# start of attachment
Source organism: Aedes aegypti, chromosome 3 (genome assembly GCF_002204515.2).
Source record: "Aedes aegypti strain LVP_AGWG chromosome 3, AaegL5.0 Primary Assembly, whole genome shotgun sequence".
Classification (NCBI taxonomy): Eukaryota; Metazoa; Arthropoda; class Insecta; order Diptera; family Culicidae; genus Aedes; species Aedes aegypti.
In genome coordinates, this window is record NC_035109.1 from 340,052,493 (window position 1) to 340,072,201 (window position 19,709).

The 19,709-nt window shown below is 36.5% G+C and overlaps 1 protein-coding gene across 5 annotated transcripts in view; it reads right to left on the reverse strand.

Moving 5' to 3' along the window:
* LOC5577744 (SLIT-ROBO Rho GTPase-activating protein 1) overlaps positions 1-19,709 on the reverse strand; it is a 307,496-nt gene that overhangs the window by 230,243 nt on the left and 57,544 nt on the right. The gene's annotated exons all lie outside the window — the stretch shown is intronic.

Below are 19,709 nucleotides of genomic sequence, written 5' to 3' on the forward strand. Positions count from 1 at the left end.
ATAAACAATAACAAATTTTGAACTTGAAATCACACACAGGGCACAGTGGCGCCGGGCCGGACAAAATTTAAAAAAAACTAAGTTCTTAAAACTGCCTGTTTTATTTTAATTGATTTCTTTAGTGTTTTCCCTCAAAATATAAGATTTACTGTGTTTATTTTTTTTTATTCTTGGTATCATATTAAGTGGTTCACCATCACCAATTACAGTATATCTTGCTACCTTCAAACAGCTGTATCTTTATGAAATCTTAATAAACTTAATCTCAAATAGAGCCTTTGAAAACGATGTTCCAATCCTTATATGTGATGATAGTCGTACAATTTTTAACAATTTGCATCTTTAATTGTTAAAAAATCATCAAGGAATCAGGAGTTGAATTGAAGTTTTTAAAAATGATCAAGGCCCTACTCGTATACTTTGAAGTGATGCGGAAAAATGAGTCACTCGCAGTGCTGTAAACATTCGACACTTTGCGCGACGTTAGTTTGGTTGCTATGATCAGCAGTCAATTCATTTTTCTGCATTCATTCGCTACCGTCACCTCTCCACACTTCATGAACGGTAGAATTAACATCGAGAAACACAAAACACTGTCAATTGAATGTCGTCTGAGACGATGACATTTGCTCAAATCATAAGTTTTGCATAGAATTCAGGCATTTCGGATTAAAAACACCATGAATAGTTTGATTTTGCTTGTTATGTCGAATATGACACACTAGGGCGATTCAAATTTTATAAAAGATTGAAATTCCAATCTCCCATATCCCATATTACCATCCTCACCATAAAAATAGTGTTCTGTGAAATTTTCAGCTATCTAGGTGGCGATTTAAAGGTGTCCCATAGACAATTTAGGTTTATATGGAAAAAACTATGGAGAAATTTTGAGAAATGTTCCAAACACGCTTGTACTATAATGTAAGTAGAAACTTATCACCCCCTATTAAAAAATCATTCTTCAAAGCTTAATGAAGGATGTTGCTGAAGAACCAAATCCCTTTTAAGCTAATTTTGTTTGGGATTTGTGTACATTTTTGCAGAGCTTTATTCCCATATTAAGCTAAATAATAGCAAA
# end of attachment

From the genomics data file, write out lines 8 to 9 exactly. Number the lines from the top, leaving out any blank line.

Below are 19,709 nucleotides of genomic sequence, written 5' to 3' on the forward strand. Positions count from 1 at the left end.
ATAAACAATAACAAATTTTGAACTTGAAATCACACACAGGGCACAGTGGCGCCGGGCCGGACAAAATTTAAAAAAAACTAAGTTCTTAAAACTGCCTGTTTTATTTTAATTGATTTCTTTAGTGTTTTCCCTCAAAATATAAGATTTACTGTGTTTATTTTTTTTTATTCTTGGTATCATATTAAGTGGTTCACCATCACCAATTACAGTATATCTTGCTACCTTCAAACAGCTGTATCTTTATGAAATCTTAATAAACTTAATCTCAAATAGAGCCTTTGAAAACGATGTTCCAATCCTTATATGTGATGATAGTCGTACAATTTTTAACAATTTGCATCTTTAATTGTTAAAAAATCATCAAGGAATCAGGAGTTGAATTGAAGTTTTTAAAAATGATCAAGGCCCTACTCGTATACTTTGAAGTGATGCGGAAAAATGAGTCACTCGCAGTGCTGTAAACATTCGACACTTTGCGCGACGTTAGTTTGGTTGCTATGATCAGCAGTCAATTCATTTTTCTGCATTCATTCGCTACCGTCACCTCTCCACACTTCATGAACGGTAGAATTAACATCGAGAAACACAAAACACTGTCAATTGAATGTCGTCTGAGACGATGACATTTGCTCAAATCATAAGTTTTGCATAGAATTCAGGCATTTCGGATTAAAAACACCATGAATAGTTTGATTTTGCTTGTTATGTCGAATATGACACACTAGGGCGATTCAAATTTTATAAAAGATTGAAATTCCAATCTCCCATATCCCATATTACCATCCTCACCATAAAAATAGTGTTCTGTGAAATTTTCAGCTATCTAGGTGGCGATTTAAAGGTGTCCCATAGACAATTTAGGTTTATATGGAAAAAACTATGGAGAAATTTTGAGAAATGTTCCAAACACGCTTGTACTATAATGTAAGTAGAAACTTATCACCCCCTATTAAAAAATCATTCTTCAAAGCTTAATGAAGGATGTTGCTGAAGAACCAAATCCCTTTTAAGCTAATTTTGTTTGGGATTTGTGTACATTTTTGCAGAGCTTTATTCCCATATTAAGCTAAATAATAGCAAA